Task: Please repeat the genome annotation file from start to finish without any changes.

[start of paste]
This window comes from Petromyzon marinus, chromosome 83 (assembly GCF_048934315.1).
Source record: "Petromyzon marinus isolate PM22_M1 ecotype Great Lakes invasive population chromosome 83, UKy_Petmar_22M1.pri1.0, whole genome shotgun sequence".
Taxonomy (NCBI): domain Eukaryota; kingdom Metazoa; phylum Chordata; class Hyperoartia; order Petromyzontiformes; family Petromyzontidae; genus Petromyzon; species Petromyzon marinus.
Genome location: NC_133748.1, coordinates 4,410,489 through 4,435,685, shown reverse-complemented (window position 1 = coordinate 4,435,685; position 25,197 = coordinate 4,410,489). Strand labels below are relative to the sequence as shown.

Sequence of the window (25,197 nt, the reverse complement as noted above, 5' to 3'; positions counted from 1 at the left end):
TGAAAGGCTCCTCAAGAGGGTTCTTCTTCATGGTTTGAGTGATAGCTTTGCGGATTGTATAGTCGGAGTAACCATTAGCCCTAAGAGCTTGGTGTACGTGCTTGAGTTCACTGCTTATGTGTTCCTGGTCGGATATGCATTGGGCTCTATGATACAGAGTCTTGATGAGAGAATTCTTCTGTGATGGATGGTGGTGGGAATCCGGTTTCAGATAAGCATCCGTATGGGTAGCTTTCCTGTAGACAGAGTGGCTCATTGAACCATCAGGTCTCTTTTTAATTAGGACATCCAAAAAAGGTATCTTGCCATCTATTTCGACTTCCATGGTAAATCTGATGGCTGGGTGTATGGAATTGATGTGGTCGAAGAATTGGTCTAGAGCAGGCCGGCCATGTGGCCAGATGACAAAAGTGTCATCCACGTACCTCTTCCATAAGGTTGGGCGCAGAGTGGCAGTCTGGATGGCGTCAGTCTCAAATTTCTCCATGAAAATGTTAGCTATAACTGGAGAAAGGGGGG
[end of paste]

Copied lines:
This window comes from Petromyzon marinus, chromosome 83 (assembly GCF_048934315.1).
Source record: "Petromyzon marinus isolate PM22_M1 ecotype Great Lakes invasive population chromosome 83, UKy_Petmar_22M1.pri1.0, whole genome shotgun sequence".
Taxonomy (NCBI): domain Eukaryota; kingdom Metazoa; phylum Chordata; class Hyperoartia; order Petromyzontiformes; family Petromyzontidae; genus Petromyzon; species Petromyzon marinus.
Genome location: NC_133748.1, coordinates 4,410,489 through 4,435,685, shown reverse-complemented (window position 1 = coordinate 4,435,685; position 25,197 = coordinate 4,410,489). Strand labels below are relative to the sequence as shown.

Sequence of the window (25,197 nt, the reverse complement as noted above, 5' to 3'; positions counted from 1 at the left end):
TGAAAGGCTCCTCAAGAGGGTTCTTCTTCATGGTTTGAGTGATAGCTTTGCGGATTGTATAGTCGGAGTAACCATTAGCCCTAAGAGCTTGGTGTACGTGCTTGAGTTCACTGCTTATGTGTTCCTGGTCGGATATGCATTGGGCTCTATGATACAGAGTCTTGATGAGAGAATTCTTCTGTGATGGATGGTGGTGGGAATCCGGTTTCAGATAAGCATCCGTATGGGTAGCTTTCCTGTAGACAGAGTGGCTCATTGAACCATCAGGTCTCTTTTTAATTAGGACATCCAAAAAAGGTATCTTGCCATCTATTTCGACTTCCATGGTAAATCTGATGGCTGGGTGTATGGAATTGATGTGGTCGAAGAATTGGTCTAGAGCAGGCCGGCCATGTGGCCAGATGACAAAAGTGTCATCCACGTACCTCTTCCATAAGGTTGGGCGCAGAGTGGCAGTCTGGATGGCGTCAGTCTCAAATTTCTCCATGAAAATGTTAGCTATAACTGGAGAAAGGGGGG